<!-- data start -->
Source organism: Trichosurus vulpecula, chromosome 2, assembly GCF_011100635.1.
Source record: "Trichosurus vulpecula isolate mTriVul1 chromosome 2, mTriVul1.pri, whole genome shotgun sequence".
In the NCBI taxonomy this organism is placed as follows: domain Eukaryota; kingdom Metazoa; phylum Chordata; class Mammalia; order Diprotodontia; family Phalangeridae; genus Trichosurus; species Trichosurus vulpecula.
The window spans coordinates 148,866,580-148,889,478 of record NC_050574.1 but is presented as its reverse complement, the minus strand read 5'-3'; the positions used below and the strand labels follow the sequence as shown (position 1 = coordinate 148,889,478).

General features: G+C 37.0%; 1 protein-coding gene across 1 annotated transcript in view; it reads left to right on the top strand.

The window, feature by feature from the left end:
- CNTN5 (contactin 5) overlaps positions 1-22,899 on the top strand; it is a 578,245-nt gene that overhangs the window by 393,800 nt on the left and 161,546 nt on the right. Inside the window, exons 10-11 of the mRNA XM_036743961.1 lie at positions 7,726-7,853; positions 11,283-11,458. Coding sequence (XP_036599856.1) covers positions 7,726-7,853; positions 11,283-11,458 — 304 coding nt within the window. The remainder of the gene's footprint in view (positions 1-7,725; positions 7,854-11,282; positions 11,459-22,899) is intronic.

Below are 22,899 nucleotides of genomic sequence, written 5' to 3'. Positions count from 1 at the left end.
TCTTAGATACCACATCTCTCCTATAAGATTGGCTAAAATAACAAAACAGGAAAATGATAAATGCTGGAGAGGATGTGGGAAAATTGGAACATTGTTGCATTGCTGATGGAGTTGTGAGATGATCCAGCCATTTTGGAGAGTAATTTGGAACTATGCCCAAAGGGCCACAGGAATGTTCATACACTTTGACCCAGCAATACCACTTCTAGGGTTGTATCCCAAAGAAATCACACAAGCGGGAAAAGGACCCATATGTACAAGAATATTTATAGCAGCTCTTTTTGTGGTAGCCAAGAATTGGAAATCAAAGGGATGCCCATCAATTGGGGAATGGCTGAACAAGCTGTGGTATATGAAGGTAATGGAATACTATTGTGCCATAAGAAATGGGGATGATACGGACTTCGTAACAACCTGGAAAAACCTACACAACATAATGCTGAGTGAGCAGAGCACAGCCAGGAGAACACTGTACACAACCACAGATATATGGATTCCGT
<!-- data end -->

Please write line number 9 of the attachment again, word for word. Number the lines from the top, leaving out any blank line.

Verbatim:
TCTTAGATACCACATCTCTCCTATAAGATTGGCTAAAATAACAAAACAGGAAAATGATAAATGCTGGAGAGGATGTGGGAAAATTGGAACATTGTTGCATTGCTGATGGAGTTGTGAGATGATCCAGCCATTTTGGAGAGTAATTTGGAACTATGCCCAAAGGGCCACAGGAATGTTCATACACTTTGACCCAGCAATACCACTTCTAGGGTTGTATCCCAAAGAAATCACACAAGCGGGAAAAGGACCCATATGTACAAGAATATTTATAGCAGCTCTTTTTGTGGTAGCCAAGAATTGGAAATCAAAGGGATGCCCATCAATTGGGGAATGGCTGAACAAGCTGTGGTATATGAAGGTAATGGAATACTATTGTGCCATAAGAAATGGGGATGATACGGACTTCGTAACAACCTGGAAAAACCTACACAACATAATGCTGAGTGAGCAGAGCACAGCCAGGAGAACACTGTACACAACCACAGATATATGGATTCCGT